Advances in therapy for spinal muscular atrophy: promises and challenges.
Groen EJN., Talbot K., Gillingwater TH.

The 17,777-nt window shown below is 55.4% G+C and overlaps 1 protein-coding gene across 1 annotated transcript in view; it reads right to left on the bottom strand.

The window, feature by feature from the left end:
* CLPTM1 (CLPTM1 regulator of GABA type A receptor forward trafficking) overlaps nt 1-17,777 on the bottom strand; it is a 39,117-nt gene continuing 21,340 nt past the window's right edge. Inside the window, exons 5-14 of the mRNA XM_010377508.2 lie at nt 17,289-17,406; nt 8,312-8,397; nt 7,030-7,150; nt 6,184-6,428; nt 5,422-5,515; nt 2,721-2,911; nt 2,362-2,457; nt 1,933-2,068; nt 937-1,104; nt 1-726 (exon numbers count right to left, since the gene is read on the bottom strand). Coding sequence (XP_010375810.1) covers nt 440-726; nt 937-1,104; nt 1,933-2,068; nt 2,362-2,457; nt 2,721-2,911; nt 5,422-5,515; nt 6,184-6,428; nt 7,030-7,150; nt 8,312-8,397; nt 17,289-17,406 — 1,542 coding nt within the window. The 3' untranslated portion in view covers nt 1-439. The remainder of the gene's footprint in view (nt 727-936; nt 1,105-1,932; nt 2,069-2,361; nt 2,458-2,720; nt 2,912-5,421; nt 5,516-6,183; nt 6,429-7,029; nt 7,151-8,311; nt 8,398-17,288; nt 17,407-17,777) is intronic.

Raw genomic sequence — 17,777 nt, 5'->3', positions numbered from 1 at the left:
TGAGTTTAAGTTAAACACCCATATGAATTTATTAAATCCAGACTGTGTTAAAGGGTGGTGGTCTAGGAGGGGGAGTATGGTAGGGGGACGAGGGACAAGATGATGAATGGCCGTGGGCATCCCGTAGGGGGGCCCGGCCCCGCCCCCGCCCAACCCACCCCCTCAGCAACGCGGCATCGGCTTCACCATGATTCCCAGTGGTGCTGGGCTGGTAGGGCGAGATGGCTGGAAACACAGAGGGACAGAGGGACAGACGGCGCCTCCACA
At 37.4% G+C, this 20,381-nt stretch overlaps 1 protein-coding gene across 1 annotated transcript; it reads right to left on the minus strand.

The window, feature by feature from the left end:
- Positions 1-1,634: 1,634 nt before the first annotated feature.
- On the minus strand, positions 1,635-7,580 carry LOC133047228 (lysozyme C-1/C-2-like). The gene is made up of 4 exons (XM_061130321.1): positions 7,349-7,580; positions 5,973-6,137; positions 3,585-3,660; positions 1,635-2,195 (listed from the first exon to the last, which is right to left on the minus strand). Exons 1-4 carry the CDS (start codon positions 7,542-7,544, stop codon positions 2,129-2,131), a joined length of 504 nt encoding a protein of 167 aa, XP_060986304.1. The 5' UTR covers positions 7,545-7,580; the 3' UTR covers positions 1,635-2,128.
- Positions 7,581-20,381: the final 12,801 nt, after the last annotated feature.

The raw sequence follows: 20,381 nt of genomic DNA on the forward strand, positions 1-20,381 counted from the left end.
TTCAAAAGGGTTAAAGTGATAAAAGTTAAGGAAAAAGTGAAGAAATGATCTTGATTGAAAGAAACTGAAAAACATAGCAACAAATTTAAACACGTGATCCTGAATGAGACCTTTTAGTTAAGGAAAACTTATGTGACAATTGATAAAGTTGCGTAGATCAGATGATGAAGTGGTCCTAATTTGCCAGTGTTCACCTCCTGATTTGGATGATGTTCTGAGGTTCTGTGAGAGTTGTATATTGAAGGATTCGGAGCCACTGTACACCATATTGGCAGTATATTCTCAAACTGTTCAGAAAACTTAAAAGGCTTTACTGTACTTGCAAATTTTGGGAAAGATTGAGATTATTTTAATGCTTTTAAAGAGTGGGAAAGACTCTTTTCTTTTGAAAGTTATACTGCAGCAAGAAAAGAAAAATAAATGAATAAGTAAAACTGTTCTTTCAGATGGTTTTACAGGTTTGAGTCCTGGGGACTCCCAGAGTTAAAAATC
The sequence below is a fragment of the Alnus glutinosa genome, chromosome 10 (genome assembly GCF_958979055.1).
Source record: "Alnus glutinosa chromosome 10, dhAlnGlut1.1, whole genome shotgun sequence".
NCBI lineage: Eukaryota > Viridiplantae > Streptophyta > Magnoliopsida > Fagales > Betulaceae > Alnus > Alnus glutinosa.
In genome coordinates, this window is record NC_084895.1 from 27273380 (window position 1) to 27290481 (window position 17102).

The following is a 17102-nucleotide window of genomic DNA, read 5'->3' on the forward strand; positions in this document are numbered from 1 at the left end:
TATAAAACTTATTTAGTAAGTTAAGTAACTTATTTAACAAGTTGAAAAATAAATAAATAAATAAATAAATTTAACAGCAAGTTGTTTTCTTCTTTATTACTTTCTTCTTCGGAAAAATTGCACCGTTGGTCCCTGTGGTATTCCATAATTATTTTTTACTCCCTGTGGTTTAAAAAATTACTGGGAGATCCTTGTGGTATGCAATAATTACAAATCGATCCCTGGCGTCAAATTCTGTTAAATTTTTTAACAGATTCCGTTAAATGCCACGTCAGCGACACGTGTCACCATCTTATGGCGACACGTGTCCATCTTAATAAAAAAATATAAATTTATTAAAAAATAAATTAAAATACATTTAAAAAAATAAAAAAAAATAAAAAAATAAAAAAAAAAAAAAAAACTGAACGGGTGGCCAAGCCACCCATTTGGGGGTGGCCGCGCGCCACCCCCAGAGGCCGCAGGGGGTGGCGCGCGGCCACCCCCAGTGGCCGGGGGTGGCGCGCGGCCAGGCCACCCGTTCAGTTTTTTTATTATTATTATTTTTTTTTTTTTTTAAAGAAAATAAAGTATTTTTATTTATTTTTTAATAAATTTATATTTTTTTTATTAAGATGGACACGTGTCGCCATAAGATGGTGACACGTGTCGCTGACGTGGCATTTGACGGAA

Spinal muscular atrophy (SMA) is a devastating motor neuron disease that predominantly affects children and represents the most common cause of hereditary infant mortality. The condition results from deleterious variants in SMN1, which lead to depletion of the survival motor neuron protein (SMN). Now, 20 years after the discovery of this genetic defect, a major milestone in SMA and motor neuron disease research has been reached with the approval of the first disease-modifying therapy for SMA by US and European authorities - the antisense oligonucleotide nusinersen. At the same time, promising data from early-stage clinical trials of SMN1 gene therapy have indicated that additional therapeutic options are likely to emerge for patients with SMA in the near future. However, the approval of nusinersen has generated a number of immediate and substantial medical, ethical and financial implications that have the potential to resonate beyond the specific treatment of SMA. Here, we provide an overview of the rapidly evolving therapeutic landscape for SMA, highlighting current achievements and future opportunities. We also discuss how these developments are providing important lessons for the emerging second generation of combinatorial ('SMN-plus') therapies that are likely to be required to generate robust treatments that are effective across a patient's lifespan.